A 5am alarm was a necessary evil to ensure we we up and ready to catch a 7am ferry from Stornoway back to the mainland at the quaint little port town of Ullapool. All five of us were reluctant to leave the beautiful Western Isles, where the previous day (Friday) was a rest day which Keith took rather literally, whilst Maree and Phil explored the town, the castle and museum and Gavin and I visted two of Lewis’s unique sites. With the weather forecast promising heavy rain and strong winds, we took the local bus service rather than cycle the 40-ish miles to the west coast to see the standing stones at Callanish and a small village of restored, traditional ‘black houses’ a few miles further north.
The purpose of the 60 odd standing stones is a mystery, with a religious/ritual angle favourite among experts. Whatever, one can only stand in awe and wonder how ancient men toiled to drag the massive rocks to the site, let alone erect them to proudly stand for 5000 years – only one was prone when the site was discovered under a blanket of peat in the 1800s.
The Black House village near Carloway is a collection of traditional Hebridean Croft houses, restored as a museum, hostel and holiday lets in 2002, the last elderly residents having left in 1978. It was a fascinating insight into a hard way of life and the sense of community. The crofts are built of thick dry stone walls, thatched with dried grass, straw, heather and whatever else was available, all held down by, pebble weighted, ropes. These long houses were divided with animal shelter at one end and living accommodation at the other. The houses are very low, probably due to the extent of human arms when erecting the dry stone walls, and to better withstand the harsh climate. The name black houses was coined by early visitors to the islands, due to the residues on the inside walls from the peat fuelled fires used for heating and cooking.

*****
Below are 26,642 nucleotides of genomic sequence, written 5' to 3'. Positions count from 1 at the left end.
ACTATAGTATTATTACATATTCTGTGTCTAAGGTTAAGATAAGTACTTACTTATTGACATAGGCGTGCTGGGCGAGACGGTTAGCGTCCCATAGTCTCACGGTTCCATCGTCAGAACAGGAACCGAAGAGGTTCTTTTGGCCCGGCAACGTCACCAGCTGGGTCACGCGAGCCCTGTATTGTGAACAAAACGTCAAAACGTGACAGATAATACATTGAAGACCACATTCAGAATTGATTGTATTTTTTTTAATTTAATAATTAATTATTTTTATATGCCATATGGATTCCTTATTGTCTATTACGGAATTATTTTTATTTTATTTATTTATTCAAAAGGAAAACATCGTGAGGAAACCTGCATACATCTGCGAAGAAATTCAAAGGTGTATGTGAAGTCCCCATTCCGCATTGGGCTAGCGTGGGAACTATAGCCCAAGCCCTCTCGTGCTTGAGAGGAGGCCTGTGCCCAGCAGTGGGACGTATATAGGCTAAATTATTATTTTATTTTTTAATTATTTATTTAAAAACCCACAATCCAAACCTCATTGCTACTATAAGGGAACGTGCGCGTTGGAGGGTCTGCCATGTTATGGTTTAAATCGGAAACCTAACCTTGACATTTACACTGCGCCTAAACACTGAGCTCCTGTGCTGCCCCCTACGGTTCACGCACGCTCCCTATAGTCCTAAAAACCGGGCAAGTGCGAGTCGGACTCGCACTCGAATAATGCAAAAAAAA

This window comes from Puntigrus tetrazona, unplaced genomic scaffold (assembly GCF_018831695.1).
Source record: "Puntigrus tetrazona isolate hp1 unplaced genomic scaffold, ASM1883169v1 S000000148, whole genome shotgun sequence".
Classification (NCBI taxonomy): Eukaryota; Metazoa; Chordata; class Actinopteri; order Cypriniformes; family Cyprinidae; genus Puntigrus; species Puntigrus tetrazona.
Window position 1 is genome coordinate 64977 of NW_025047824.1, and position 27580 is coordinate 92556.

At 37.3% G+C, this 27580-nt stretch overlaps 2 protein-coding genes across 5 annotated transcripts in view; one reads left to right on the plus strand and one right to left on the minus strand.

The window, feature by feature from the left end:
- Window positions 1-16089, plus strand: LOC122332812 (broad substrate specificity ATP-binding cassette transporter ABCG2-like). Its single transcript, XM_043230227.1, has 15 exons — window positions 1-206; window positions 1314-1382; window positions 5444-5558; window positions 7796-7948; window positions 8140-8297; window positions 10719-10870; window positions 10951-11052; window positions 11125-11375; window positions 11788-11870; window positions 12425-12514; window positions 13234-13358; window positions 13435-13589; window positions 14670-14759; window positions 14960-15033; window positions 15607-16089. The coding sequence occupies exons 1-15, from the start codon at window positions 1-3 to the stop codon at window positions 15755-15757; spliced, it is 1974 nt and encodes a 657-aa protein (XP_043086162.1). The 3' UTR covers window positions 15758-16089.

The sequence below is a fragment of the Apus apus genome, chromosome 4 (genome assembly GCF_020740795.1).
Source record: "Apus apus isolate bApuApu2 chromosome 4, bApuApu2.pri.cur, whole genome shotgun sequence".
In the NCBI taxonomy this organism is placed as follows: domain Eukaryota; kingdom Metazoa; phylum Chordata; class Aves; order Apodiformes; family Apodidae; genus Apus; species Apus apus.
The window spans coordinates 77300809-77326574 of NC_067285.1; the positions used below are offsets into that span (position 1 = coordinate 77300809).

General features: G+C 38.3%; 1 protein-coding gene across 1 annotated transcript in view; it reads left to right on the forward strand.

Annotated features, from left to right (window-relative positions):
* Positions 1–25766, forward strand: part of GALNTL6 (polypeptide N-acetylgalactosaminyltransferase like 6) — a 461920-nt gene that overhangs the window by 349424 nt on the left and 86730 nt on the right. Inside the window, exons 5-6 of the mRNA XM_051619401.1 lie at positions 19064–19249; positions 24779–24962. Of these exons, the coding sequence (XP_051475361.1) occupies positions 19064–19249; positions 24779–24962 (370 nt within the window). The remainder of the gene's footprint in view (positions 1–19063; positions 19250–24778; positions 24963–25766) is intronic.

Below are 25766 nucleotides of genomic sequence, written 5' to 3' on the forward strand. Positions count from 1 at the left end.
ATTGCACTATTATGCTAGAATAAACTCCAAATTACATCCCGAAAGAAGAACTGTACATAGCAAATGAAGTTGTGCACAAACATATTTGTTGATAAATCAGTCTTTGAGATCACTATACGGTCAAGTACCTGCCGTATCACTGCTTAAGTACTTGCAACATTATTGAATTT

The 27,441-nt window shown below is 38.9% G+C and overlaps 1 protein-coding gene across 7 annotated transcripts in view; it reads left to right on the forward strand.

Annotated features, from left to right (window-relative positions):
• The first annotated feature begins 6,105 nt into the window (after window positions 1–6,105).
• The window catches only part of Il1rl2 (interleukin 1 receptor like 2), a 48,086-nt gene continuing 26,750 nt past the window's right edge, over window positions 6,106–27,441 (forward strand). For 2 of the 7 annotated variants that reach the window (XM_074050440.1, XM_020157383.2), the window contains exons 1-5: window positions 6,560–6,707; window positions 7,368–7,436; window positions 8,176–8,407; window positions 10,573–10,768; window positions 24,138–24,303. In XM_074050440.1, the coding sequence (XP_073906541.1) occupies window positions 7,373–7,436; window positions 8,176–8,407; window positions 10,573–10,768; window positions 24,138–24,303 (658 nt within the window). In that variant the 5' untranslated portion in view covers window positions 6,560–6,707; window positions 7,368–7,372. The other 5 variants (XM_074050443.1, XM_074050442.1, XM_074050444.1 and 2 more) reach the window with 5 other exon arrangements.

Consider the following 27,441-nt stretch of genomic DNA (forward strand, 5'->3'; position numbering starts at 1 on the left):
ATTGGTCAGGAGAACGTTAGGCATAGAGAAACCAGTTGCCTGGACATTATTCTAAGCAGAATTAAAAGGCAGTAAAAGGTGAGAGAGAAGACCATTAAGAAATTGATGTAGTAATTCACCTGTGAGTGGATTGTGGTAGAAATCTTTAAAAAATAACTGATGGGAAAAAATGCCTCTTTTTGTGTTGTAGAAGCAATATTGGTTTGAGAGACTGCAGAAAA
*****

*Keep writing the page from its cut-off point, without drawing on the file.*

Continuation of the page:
From Ullapool our journey continued north through the wild west coast Highlands, magnificent scenery where huge, ice-age, glaciers carved their various paths, eroding softer rock and soil to leave a rocky landscape of lakes and moorland, grazed by sheep with birds of prey circling in the skies above. There a visually no trees here. Thanks to EU funding, a well surfaced, two-way, A road runs from Ullapool to within 15 miles of the North coast making the slog up the long hills easier and the descents pure joy. Only a flock of the white faced cheviot sheep, expertly shepherded to new pastures, by three dogs and two farmers on quad bikes held up proceedings.
We were thwarted by the weather in our attempt to cycle the last 12 miles to Cape Wrath, the most north-westerly point on the Great British mainland. In the interests of safety, the ferry required to cross a sea Loch had stopped running. As said ferry was just a small boat with an outboard motor, and the waves were already crashing over its moorings there was more than a degree of relief to temper our disappointment. Having reached the village if Durness on the north coast of Scotland, the resultant free time provided the opportunity to walk along the coast path discovering some pristine, white, sandy beaches along the way.